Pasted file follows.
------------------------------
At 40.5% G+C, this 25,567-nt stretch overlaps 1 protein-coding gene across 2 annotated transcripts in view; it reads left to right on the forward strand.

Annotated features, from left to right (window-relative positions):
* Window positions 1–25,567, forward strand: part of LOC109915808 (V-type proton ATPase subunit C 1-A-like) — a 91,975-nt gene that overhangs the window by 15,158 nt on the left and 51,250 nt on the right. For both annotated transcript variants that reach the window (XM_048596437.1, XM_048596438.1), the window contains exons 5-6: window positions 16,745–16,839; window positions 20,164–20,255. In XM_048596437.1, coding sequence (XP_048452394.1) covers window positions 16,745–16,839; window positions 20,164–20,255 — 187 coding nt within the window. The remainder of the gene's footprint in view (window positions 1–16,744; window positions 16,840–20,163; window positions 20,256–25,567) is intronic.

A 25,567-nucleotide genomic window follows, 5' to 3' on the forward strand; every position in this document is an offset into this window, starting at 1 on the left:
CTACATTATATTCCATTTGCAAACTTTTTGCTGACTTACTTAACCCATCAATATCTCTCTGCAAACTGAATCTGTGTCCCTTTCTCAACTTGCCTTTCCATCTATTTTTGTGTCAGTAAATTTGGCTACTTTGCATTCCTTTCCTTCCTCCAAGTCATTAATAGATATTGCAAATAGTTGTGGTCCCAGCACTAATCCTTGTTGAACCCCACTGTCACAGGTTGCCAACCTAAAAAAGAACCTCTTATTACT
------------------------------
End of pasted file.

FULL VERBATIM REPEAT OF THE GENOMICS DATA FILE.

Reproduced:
At 40.5% G+C, this 25,567-nt stretch overlaps 1 protein-coding gene across 2 annotated transcripts in view; it reads left to right on the forward strand.

Annotated features, from left to right (window-relative positions):
* Window positions 1–25,567, forward strand: part of LOC109915808 (V-type proton ATPase subunit C 1-A-like) — a 91,975-nt gene that overhangs the window by 15,158 nt on the left and 51,250 nt on the right. For both annotated transcript variants that reach the window (XM_048596437.1, XM_048596438.1), the window contains exons 5-6: window positions 16,745–16,839; window positions 20,164–20,255. In XM_048596437.1, coding sequence (XP_048452394.1) covers window positions 16,745–16,839; window positions 20,164–20,255 — 187 coding nt within the window. The remainder of the gene's footprint in view (window positions 1–16,744; window positions 16,840–20,163; window positions 20,256–25,567) is intronic.

A 25,567-nucleotide genomic window follows, 5' to 3' on the forward strand; every position in this document is an offset into this window, starting at 1 on the left:
CTACATTATATTCCATTTGCAAACTTTTTGCTGACTTACTTAACCCATCAATATCTCTCTGCAAACTGAATCTGTGTCCCTTTCTCAACTTGCCTTTCCATCTATTTTTGTGTCAGTAAATTTGGCTACTTTGCATTCCTTTCCTTCCTCCAAGTCATTAATAGATATTGCAAATAGTTGTGGTCCCAGCACTAATCCTTGTTGAACCCCACTGTCACAGGTTGCCAACCTAAAAAAGAACCTCTTATTACT